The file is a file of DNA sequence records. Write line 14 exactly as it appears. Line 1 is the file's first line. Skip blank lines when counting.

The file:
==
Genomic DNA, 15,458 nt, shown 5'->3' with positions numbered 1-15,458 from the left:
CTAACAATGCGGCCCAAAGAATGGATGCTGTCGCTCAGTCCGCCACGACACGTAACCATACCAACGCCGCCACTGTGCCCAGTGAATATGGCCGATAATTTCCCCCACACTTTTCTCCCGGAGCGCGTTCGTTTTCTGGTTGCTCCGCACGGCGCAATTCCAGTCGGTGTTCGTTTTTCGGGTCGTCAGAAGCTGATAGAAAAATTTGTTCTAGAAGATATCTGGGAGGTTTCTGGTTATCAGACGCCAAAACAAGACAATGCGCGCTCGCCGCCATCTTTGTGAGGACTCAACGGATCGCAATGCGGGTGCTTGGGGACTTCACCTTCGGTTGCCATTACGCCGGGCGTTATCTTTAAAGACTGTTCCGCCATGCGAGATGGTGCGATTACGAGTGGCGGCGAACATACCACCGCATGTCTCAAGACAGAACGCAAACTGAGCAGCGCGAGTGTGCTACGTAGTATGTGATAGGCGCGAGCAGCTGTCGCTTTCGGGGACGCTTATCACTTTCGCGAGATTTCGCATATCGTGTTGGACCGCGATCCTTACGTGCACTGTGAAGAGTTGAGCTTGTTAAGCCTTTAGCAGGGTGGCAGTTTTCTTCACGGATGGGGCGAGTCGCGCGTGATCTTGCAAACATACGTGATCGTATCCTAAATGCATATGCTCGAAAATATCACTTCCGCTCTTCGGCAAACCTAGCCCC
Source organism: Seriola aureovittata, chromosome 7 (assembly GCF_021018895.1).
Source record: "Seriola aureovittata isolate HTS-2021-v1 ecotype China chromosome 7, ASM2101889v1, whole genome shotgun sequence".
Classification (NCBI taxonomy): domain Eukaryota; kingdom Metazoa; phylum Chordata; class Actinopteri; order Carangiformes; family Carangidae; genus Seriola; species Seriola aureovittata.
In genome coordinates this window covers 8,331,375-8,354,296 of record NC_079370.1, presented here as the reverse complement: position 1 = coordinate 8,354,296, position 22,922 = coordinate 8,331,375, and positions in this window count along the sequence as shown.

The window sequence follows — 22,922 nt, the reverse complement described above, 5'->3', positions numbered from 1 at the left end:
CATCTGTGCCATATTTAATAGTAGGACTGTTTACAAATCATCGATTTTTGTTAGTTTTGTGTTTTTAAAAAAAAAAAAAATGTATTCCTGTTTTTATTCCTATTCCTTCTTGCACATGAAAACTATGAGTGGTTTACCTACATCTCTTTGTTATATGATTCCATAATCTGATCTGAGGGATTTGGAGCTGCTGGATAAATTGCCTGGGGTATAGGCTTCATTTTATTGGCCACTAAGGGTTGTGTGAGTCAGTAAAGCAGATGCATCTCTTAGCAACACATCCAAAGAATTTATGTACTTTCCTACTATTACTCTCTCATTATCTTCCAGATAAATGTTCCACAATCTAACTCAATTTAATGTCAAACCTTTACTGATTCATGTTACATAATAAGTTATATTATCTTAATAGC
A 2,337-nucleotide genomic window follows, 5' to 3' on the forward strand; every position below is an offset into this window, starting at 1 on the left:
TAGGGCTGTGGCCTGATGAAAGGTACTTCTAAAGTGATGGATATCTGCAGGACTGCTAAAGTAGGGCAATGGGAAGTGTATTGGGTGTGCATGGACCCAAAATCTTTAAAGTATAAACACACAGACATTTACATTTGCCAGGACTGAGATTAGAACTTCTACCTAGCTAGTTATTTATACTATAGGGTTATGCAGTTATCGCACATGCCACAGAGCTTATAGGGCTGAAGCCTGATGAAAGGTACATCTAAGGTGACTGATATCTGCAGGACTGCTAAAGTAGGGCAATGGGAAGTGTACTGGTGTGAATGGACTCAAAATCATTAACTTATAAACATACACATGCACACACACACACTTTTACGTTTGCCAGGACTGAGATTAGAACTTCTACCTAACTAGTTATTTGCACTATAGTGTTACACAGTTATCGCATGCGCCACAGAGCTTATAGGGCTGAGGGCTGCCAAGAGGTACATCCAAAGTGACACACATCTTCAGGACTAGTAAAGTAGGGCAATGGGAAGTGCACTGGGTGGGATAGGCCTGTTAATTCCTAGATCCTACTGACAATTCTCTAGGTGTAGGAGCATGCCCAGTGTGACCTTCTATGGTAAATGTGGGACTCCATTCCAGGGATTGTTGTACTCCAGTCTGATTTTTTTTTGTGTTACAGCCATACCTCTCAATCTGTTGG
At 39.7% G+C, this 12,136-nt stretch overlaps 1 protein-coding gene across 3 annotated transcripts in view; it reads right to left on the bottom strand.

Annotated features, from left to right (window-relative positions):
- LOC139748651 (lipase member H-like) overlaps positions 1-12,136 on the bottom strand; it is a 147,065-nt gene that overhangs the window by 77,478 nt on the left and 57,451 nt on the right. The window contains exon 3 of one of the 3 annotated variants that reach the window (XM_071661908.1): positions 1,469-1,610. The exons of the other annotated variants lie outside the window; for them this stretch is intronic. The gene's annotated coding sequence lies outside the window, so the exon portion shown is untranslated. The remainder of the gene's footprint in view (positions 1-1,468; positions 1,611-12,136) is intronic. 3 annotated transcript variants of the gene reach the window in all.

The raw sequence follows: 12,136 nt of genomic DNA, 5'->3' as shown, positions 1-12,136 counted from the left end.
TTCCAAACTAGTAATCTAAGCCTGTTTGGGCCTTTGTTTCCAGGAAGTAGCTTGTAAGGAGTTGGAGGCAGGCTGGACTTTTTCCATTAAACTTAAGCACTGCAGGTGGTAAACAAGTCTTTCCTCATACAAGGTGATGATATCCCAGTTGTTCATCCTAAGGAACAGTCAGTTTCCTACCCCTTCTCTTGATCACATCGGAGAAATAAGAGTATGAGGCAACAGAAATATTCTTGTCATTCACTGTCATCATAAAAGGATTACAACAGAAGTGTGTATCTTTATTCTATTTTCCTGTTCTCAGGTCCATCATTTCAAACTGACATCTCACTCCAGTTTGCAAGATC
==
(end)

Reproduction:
The raw sequence follows: 12,136 nt of genomic DNA, 5'->3' as shown, positions 1-12,136 counted from the left end.